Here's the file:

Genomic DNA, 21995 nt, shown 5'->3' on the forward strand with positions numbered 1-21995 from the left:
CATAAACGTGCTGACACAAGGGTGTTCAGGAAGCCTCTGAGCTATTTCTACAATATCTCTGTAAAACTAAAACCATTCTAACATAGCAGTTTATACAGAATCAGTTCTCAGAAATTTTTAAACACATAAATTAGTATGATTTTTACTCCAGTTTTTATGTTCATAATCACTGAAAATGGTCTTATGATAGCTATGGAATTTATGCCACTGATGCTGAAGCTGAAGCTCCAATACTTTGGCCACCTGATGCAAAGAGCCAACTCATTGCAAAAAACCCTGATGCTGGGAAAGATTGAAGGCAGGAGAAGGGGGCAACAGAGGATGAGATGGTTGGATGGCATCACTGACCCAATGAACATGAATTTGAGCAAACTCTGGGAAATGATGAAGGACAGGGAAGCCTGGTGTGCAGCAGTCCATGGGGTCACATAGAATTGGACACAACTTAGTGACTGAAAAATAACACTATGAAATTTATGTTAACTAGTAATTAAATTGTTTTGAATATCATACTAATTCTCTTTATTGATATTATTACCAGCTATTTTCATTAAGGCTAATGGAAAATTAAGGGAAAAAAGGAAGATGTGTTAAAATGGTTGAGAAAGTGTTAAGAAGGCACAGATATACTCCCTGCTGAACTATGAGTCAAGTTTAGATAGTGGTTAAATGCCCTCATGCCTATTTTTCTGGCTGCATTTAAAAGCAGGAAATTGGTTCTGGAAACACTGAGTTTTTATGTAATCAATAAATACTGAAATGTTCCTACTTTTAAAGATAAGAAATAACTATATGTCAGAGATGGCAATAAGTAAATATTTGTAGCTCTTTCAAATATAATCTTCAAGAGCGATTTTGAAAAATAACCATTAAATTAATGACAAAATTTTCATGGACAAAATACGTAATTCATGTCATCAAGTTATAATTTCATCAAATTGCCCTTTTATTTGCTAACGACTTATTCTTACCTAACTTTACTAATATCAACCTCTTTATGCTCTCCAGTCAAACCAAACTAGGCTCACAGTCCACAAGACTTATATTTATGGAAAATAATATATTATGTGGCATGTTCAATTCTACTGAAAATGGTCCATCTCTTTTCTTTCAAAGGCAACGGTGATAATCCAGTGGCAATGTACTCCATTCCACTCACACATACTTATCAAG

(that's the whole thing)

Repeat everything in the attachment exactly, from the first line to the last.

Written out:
Genomic DNA, 21995 nt, shown 5'->3' on the forward strand with positions numbered 1-21995 from the left:
CATAAACGTGCTGACACAAGGGTGTTCAGGAAGCCTCTGAGCTATTTCTACAATATCTCTGTAAAACTAAAACCATTCTAACATAGCAGTTTATACAGAATCAGTTCTCAGAAATTTTTAAACACATAAATTAGTATGATTTTTACTCCAGTTTTTATGTTCATAATCACTGAAAATGGTCTTATGATAGCTATGGAATTTATGCCACTGATGCTGAAGCTGAAGCTCCAATACTTTGGCCACCTGATGCAAAGAGCCAACTCATTGCAAAAAACCCTGATGCTGGGAAAGATTGAAGGCAGGAGAAGGGGGCAACAGAGGATGAGATGGTTGGATGGCATCACTGACCCAATGAACATGAATTTGAGCAAACTCTGGGAAATGATGAAGGACAGGGAAGCCTGGTGTGCAGCAGTCCATGGGGTCACATAGAATTGGACACAACTTAGTGACTGAAAAATAACACTATGAAATTTATGTTAACTAGTAATTAAATTGTTTTGAATATCATACTAATTCTCTTTATTGATATTATTACCAGCTATTTTCATTAAGGCTAATGGAAAATTAAGGGAAAAAAGGAAGATGTGTTAAAATGGTTGAGAAAGTGTTAAGAAGGCACAGATATACTCCCTGCTGAACTATGAGTCAAGTTTAGATAGTGGTTAAATGCCCTCATGCCTATTTTTCTGGCTGCATTTAAAAGCAGGAAATTGGTTCTGGAAACACTGAGTTTTTATGTAATCAATAAATACTGAAATGTTCCTACTTTTAAAGATAAGAAATAACTATATGTCAGAGATGGCAATAAGTAAATATTTGTAGCTCTTTCAAATATAATCTTCAAGAGCGATTTTGAAAAATAACCATTAAATTAATGACAAAATTTTCATGGACAAAATACGTAATTCATGTCATCAAGTTATAATTTCATCAAATTGCCCTTTTATTTGCTAACGACTTATTCTTACCTAACTTTACTAATATCAACCTCTTTATGCTCTCCAGTCAAACCAAACTAGGCTCACAGTCCACAAGACTTATATTTATGGAAAATAATATATTATGTGGCATGTTCAATTCTACTGAAAATGGTCCATCTCTTTTCTTTCAAAGGCAACGGTGATAATCCAGTGGCAATGTACTCCATTCCACTCACACATACTTATCAAG